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APC: After the convention, what next?

By Sunny Ikhioya

THE APC Convention, held on Friday June 13, 2014, lived up to its billing. A lot of hype, razzmatazz, and of course, tantrums directed at the PDP, represented by Dr Goodluck Jonathan’s presidency. They tried so much to paint a picture of unity and integration and to confirm this, they elected a Christian South-South man, John Odigie-Oyegun as the new chairman of the party, without opposition. This was done to appease the critics, who, otherwise, felt that the party hierarchy is heavily tilted towards members of the Muslim faith.

The turn out was impressive and the representations cut across all of the regions of the country. If we are to go by this exercise, it will be very safe to conclude that we now have a very strong and vibrant opposition, standing against the ruling PDP.
Having done this successfully, it is important for the APC to re-invent itself and re-assess strategies. They should begin to think beyond the politics of ‘ if I cannot pluck the mango, no one else will ‘. They should begin to think beyond the do-or-die politics that they have assailed the nation with since last year, the politics of intimidation and war drumming.

Whether we agree or not, the activities or the type of politics played by the APC this past year created loopholes for insurgents to rear their ugly heads and made it difficult for a concerted approach at containment.

It is a good thing that the convention held without any visible ugly incident, although there were pockets of disgruntlement, like that of Chief Tom Ikimi, but that is to be expected as the majority decisions, most times, do not favour everybody. So, Oyegun and his group do have an uphill task to appease and ‘shoo’ in the disgruntled elements.
Now that the conference is successfully over, the major focus should now be on what they can bring to the table. How will the masses benefit from the programmes, they are putting in place? We are tired of the repeated curses and insults on the person of the President. Right from the era of Olusegun Obasanjo, the PDP as a party, has not proved itself to be faithful to the masses. In fact, Obasanjo perfected the art of ‘promising and failing’ which has continued until this day.

So, the failure of the PDP is not the issue: bungled elections, accountability, power, privatisation, inflation, naira devaluation, wasteful presidency and profligate national assembly, etc. The issue is: What is the APC bringing to the table that is new?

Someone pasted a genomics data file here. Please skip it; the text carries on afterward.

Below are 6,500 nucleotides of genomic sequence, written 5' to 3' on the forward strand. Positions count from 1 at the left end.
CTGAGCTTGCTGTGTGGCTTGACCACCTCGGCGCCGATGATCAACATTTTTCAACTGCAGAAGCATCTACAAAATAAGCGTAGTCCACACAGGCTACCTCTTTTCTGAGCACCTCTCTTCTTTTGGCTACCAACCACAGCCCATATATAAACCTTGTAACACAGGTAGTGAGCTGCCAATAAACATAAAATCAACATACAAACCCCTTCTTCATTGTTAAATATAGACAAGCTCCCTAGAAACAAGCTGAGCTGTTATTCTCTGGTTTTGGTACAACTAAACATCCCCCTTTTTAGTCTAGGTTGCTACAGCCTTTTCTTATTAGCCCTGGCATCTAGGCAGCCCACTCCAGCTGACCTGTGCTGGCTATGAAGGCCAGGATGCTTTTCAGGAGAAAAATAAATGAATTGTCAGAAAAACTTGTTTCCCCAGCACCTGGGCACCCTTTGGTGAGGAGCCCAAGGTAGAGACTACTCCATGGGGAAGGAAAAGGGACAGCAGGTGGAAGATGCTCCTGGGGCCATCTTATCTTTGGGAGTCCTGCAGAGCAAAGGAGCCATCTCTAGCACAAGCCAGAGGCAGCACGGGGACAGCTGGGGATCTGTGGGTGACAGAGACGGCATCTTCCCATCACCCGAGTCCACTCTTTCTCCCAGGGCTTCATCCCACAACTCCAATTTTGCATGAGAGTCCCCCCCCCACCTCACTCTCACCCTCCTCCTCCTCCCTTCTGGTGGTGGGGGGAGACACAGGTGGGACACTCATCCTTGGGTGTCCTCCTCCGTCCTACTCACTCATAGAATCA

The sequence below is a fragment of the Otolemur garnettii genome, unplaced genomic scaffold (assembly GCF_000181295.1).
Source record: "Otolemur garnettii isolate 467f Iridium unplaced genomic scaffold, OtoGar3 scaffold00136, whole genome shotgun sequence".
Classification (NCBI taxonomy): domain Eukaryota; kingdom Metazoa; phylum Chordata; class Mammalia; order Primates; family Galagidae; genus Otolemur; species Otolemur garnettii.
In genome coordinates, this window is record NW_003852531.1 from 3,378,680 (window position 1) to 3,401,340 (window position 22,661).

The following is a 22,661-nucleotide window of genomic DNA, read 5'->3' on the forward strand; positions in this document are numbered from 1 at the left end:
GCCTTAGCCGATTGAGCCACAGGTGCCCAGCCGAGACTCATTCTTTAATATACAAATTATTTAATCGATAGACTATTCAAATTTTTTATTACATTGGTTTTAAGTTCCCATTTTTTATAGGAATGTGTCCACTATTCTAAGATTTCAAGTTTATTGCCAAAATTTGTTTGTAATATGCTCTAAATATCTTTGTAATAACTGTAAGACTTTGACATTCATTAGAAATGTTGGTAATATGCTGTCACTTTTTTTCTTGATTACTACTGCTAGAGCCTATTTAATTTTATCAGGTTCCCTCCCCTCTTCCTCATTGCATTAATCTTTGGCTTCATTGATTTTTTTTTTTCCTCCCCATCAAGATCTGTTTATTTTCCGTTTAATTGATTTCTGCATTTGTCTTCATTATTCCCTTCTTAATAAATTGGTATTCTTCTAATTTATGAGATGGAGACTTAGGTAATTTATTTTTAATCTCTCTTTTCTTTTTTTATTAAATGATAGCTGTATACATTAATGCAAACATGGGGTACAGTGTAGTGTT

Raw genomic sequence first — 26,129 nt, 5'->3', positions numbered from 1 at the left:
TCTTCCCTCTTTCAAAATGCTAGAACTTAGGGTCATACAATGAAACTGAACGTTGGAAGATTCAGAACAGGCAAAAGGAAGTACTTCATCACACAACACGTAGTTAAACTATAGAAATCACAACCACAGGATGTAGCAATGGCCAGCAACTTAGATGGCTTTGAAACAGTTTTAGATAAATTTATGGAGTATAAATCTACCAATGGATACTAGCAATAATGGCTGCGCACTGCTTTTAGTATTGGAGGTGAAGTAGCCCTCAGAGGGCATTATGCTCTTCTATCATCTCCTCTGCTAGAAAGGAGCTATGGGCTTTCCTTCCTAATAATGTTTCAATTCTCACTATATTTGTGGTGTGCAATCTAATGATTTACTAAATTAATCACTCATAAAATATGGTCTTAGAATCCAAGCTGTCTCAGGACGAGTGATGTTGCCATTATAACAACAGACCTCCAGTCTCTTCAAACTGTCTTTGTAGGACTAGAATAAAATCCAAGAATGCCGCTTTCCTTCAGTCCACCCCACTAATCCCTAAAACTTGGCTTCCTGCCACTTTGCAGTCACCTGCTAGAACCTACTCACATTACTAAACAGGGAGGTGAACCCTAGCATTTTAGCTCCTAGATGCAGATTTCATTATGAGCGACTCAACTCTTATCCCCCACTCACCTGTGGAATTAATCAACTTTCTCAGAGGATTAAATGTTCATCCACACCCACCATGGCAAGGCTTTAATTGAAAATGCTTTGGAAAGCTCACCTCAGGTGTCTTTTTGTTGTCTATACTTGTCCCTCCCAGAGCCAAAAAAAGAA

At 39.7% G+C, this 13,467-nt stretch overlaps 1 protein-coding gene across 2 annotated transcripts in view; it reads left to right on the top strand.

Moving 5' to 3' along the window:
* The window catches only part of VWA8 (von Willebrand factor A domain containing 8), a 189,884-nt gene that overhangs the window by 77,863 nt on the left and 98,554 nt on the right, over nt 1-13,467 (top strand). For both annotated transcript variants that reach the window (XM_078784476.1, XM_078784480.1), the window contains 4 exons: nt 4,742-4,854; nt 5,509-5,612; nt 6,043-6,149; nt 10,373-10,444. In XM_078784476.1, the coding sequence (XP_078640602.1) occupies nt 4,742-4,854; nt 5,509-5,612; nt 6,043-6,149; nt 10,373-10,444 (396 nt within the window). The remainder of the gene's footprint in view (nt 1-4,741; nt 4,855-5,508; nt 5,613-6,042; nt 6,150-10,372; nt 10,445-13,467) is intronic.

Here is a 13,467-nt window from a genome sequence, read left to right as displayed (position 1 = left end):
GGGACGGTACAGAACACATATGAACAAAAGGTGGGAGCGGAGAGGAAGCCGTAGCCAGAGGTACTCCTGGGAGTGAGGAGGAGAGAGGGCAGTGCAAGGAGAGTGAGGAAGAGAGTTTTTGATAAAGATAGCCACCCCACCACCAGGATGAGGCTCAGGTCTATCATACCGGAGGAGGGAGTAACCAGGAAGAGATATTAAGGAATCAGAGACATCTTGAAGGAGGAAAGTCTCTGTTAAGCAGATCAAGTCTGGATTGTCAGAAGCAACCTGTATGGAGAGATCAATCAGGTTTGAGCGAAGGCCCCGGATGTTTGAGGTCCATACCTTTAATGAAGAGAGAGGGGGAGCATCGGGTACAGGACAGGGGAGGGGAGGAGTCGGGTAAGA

This question has become very relevant because from a close study of those in the present APC hierarchy and so many of their governors, they are not different from the PDP government. Like I have always said, ‘they are obverse sides of the same coin’.

Is it Governor Nyako or Governor Kwankwaso? Is it Buhari or Tinubu? Or is it the rabble rouser El Rufai? They all have exhibited politics of hate, divide and rule, and negative propaganda. Their examples have not shown them to be true progressives.

Fortunately, some of us alive today had witnessed politics of progressivism in the past as played by Chief Obafemi Awolowo, Mallam Aminu Kano, both of blessed memories; Balarabe Musa is still alive. They identified their true types and stuck with them, not people who are ready to go into any form of marriage because they want to win elections at all cost. Not people who will see the truth and bend it, promoting sectional, religious and ethnic interests because they want power to come to them. Not people who assume an air of superiority over their fellow Nigerians. Not people who will turn a blind eye to the truth because the truth, if made public, will not favour their interest. Not betrayers, nothing good comes out from them. Not dictators who want only their views to be expressed and applied. What the country needs are true democrats who will conduct the affairs according to the wishes of the people, the masses.

It is time for the APC to re-assess its strategies and let Nigerians discern their true capabilities. There should not be anything hidden; let the wishes of the majority hold sway in any decision making process. That is their challenge, that is the challenge of Oyegun’s chairmanship.

Judging from the ward elections, so many controversies trailed the conduct and claims of imposition surfaced everywhere. The 2015 date is drawing near. Are they going to use the same tactics to select candidates for the elections? If they do so, it will not augur well for the party and might affect their chances negatively.

Are they ready to run a ‘quota free’ presidential election? Are they ready to bring out the best that the APC has to offer as presidential candidate, and not on the basis of religion, ethnic and sectional interests? This also will determine the chances of the APC in the forthcoming elections.

The time is right for the APC to start selling their programmes in an articulate and positive manner. Stop the war mongering and heating of the political space. Those that practised it, even in civilised societies, did not make the desired impact. For example, the Tea Party in America tried it during the two presidential elections of Obama; instead of winning people to their side,the strategy repulsed them, especially the minorities and immigrants.

The APC should not follow that path. They have credible and performing individuals in their midst, especially from amongst the governors rank. They should conduct very transparent primary elections to get the best at all levels of the democratic process.
It is not compulsory that you win elections, but the legacy that you leave behind matters. I do not know of any past and present Nigerian president that is more recognised and acknowldged than Obafemi Awolowo today, yet he did not win at the centre.

For the APC, the election must not be a ‘do-or-die’ affair.


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